The Ideas of Stephen Brookfield

The Ideas of Stephen Brookfield

The Ideas of Stephen Brookfield

The Ideas of Stephen Brookfield Continued...

Extracts from:
Using the Lenses of Critically
Reflective Teaching in the Community
College Classroom
Stephen D. Brookfield

NEW DIRECTIONS FOR COMMUNITY COLLEGES, no. 118, Summer 2002 © Wiley Periodicals, Inc.
(Available thru Academic Search Premier and Wiley Science)


...informed decision making depends on teachers’ having accurate information regarding how and what students are learning... (p33)

...often teachers are profoundly surprised by the diversity of meanings people read into their words and actions or by the spread of abilities and levels of student comprehension revealed...(p34)

... Without an appreciation of how people are experiencing learning, any methodological choices we make risk being ill informed, inappropriate, or harmful. (p34)

Key Points:

  • Knowing what students are learning and how they are experiencing teaching is vital to improving the quality of teaching.


Exercise

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In their study of the social realities of teaching, Lieberman and Miller (1991) note that among teachers “there is a general lack of confidence, a pervasive feeling of vulnerability” …Such feelings are made worse because of the privacy ethic. There is no safe place to air one’s uncertainties and to get the kind of feedback necessary to reduce the anxiety about being a good teacher, or at least an adequate one” (p. 103). (p34)

... One way to counter this isolation is through teacher reflection groups (Hauser, 1994), “talking teaching” groups (Clark, 2001), and conversation circles on pedagogy (Collay, Dunlap, Enloe, and Gagnon, 1998). In these groups teachers use one another as critical mirrors and sounding boards, providing them with images and interpretations of their practice that often take them by surprise. By reviewing experiences dealing with the same crises and dilemmas they face, teachers can check, reframe, and broaden their own theories of practice. Case studies of teacher reflection groups (Berkey and others, 1990; Miller, 1990; Osterman and Kottkamp, 1993) report that talking to colleagues about problems they have in common increases teachers’ chances of stumbling across interpretations that fit what is happening in a particular situation. (p34)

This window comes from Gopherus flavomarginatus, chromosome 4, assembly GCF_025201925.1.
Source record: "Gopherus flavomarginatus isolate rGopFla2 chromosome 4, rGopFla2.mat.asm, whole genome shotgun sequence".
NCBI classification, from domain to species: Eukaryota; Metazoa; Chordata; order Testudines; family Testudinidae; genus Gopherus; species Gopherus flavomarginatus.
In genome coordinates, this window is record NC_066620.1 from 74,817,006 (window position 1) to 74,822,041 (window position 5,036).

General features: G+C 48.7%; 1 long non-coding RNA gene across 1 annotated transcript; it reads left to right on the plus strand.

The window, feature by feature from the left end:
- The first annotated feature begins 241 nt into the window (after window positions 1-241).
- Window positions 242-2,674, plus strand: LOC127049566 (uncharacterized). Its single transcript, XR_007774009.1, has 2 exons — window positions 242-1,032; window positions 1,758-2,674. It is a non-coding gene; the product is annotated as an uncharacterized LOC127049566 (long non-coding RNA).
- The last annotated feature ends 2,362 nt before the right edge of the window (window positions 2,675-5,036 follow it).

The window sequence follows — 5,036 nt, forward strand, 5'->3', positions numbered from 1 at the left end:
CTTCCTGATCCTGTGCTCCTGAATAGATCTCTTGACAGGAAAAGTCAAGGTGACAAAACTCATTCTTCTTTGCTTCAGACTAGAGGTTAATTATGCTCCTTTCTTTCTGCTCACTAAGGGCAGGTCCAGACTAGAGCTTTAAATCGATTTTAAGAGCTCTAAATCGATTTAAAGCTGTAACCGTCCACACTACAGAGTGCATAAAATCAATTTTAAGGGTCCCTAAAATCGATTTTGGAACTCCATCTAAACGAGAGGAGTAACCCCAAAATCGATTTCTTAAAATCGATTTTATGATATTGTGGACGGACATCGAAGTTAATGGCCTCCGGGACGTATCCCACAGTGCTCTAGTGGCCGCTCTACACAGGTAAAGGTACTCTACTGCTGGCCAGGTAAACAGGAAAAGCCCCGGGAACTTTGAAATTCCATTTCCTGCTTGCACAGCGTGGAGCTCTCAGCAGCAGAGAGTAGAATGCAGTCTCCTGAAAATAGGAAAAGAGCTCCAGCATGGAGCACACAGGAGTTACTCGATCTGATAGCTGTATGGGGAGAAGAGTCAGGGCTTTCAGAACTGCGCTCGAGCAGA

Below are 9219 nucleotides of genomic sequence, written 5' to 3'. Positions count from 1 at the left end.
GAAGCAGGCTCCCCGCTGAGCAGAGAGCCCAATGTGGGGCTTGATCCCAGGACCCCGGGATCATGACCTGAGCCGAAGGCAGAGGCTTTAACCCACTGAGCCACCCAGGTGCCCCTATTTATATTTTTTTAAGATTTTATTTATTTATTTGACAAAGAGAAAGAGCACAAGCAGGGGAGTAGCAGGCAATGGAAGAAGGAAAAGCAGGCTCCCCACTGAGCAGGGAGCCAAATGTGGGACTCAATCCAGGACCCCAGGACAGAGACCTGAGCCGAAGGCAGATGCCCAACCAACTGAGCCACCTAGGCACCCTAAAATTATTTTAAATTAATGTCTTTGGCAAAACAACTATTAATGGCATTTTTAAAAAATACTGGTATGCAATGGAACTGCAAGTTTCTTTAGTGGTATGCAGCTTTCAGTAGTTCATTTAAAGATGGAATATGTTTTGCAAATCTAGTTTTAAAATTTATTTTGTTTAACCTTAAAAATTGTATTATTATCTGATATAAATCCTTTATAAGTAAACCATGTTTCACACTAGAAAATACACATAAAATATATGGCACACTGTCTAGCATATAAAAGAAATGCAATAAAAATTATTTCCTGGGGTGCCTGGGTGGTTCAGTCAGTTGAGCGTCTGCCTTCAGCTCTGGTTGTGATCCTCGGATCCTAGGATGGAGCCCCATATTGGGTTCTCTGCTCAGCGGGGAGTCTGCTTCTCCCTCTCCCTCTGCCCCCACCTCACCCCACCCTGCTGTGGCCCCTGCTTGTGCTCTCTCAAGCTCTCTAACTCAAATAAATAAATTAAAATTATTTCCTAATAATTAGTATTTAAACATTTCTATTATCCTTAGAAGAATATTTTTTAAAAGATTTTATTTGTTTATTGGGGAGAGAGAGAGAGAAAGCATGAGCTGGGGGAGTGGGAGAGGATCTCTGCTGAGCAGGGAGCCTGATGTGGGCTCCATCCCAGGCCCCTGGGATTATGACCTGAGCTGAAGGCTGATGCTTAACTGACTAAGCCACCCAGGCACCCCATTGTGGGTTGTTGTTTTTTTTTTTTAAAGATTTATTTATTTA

Key Points:

  • Feelings of isolation and vulnerability seem to be endemic to the teaching profession.
  • Structured discussion with colleagues improves insight and helps to solve problems.


Exercise

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Theory can help teachers “name” their practice by illuminating the general elements of what they think are idiosyncratic experiences….(p35)

...studying theory can help teachers combat the sense of impostorship that frequently troubles their existence… (p35)

...The burgeoning literature on how teachers can learn from reading narratives of teaching (Jalongo and Isenberg, 1995; Preskill and Jacobwitz, 2001) shows that this activity can help teachers realize that what they thought were signs of their personal failings as practitioners are sometimes situations that were externally created and over which they have little control. This stops them from falling victim to the belief that they are responsible for everything that happens in their classrooms. (p35)

Key Points:

  • The literature gives insights into why things are as they are.
  • The literature gives insights into what individuals can and can’t do.


Exercise

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